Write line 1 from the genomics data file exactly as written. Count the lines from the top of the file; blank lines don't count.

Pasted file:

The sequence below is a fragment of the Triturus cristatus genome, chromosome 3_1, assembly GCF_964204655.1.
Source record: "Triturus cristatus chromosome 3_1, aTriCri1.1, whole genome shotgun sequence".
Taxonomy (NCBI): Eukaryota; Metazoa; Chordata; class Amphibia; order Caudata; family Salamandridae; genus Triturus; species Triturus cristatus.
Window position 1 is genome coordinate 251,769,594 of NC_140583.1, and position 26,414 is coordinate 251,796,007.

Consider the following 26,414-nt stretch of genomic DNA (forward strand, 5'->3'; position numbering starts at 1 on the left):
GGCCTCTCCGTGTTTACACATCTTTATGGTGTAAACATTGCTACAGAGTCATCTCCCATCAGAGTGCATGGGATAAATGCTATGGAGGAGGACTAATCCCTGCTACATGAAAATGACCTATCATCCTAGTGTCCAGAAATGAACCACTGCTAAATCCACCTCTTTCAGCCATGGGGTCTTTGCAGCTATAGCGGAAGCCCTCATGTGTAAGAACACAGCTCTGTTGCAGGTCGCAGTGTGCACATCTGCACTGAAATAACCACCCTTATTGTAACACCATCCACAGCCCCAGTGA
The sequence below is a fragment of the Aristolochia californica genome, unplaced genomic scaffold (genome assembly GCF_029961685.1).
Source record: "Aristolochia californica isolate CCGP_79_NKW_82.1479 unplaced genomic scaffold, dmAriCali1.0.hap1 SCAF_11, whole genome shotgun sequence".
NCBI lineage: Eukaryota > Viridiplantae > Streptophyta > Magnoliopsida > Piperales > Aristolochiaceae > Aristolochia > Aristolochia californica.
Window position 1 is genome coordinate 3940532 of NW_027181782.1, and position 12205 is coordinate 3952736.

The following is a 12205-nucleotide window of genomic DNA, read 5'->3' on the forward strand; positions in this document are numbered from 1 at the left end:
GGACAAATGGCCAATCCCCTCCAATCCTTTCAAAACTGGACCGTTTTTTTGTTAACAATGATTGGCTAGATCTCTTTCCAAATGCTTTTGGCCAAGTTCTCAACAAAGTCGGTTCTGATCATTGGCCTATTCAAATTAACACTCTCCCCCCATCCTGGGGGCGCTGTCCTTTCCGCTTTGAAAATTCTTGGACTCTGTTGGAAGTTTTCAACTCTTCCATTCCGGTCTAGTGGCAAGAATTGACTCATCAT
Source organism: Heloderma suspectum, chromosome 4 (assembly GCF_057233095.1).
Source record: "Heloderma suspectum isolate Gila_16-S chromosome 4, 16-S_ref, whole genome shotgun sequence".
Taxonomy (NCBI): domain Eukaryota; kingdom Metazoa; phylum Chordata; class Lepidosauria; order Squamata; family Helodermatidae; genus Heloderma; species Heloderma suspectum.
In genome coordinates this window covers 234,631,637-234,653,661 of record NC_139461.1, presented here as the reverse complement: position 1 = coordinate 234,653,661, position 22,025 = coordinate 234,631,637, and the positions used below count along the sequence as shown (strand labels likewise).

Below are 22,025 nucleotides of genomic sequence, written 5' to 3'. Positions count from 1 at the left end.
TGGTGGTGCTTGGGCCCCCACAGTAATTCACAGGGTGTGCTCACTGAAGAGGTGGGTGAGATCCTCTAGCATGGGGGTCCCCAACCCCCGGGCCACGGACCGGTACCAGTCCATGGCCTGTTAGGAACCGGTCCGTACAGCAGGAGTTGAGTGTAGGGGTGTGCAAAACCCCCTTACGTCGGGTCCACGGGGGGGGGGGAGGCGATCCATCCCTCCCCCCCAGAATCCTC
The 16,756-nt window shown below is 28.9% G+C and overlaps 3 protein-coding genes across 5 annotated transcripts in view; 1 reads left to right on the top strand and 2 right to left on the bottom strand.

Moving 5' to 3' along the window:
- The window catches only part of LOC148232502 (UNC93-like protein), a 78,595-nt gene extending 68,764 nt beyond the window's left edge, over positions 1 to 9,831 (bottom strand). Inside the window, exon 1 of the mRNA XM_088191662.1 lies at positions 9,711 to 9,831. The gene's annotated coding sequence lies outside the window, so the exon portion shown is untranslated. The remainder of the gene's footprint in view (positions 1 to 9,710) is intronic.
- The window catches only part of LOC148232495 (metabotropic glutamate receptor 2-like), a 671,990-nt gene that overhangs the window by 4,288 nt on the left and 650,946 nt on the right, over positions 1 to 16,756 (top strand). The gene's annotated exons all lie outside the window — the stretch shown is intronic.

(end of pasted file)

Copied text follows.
The sequence below is a fragment of the Triturus cristatus genome, chromosome 3_1, assembly GCF_964204655.1.